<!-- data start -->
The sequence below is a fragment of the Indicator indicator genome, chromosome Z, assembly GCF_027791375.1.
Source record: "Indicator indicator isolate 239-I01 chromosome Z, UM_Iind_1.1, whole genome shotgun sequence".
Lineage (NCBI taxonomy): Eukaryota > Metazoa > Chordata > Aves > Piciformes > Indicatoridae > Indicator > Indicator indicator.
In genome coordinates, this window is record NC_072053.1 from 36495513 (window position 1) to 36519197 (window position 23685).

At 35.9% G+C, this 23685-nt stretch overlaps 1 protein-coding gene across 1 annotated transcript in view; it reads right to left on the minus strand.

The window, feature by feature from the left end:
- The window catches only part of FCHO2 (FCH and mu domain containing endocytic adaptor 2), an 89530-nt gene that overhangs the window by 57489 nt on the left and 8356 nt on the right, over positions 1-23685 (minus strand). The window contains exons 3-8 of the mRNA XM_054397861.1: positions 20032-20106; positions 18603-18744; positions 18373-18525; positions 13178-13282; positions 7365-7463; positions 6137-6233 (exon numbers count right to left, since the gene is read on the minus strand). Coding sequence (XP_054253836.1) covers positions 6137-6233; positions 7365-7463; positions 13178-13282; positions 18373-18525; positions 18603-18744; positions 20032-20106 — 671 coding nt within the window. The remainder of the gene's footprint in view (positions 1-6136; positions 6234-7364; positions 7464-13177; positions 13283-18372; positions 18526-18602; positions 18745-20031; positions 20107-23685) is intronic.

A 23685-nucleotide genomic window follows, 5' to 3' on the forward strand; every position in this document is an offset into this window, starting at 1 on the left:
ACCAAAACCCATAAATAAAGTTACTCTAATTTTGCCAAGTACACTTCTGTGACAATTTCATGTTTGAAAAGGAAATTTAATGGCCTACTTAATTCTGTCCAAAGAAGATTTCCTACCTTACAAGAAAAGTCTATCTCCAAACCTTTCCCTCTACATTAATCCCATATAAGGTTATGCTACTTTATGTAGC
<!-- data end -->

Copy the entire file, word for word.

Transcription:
The sequence below is a fragment of the Indicator indicator genome, chromosome Z, assembly GCF_027791375.1.
Source record: "Indicator indicator isolate 239-I01 chromosome Z, UM_Iind_1.1, whole genome shotgun sequence".
Lineage (NCBI taxonomy): Eukaryota > Metazoa > Chordata > Aves > Piciformes > Indicatoridae > Indicator > Indicator indicator.
In genome coordinates, this window is record NC_072053.1 from 36495513 (window position 1) to 36519197 (window position 23685).

At 35.9% G+C, this 23685-nt stretch overlaps 1 protein-coding gene across 1 annotated transcript in view; it reads right to left on the minus strand.

The window, feature by feature from the left end:
- The window catches only part of FCHO2 (FCH and mu domain containing endocytic adaptor 2), an 89530-nt gene that overhangs the window by 57489 nt on the left and 8356 nt on the right, over positions 1-23685 (minus strand). The window contains exons 3-8 of the mRNA XM_054397861.1: positions 20032-20106; positions 18603-18744; positions 18373-18525; positions 13178-13282; positions 7365-7463; positions 6137-6233 (exon numbers count right to left, since the gene is read on the minus strand). Coding sequence (XP_054253836.1) covers positions 6137-6233; positions 7365-7463; positions 13178-13282; positions 18373-18525; positions 18603-18744; positions 20032-20106 — 671 coding nt within the window. The remainder of the gene's footprint in view (positions 1-6136; positions 6234-7364; positions 7464-13177; positions 13283-18372; positions 18526-18602; positions 18745-20031; positions 20107-23685) is intronic.

A 23685-nucleotide genomic window follows, 5' to 3' on the forward strand; every position in this document is an offset into this window, starting at 1 on the left:
ACCAAAACCCATAAATAAAGTTACTCTAATTTTGCCAAGTACACTTCTGTGACAATTTCATGTTTGAAAAGGAAATTTAATGGCCTACTTAATTCTGTCCAAAGAAGATTTCCTACCTTACAAGAAAAGTCTATCTCCAAACCTTTCCCTCTACATTAATCCCATATAAGGTTATGCTACTTTATGTAGC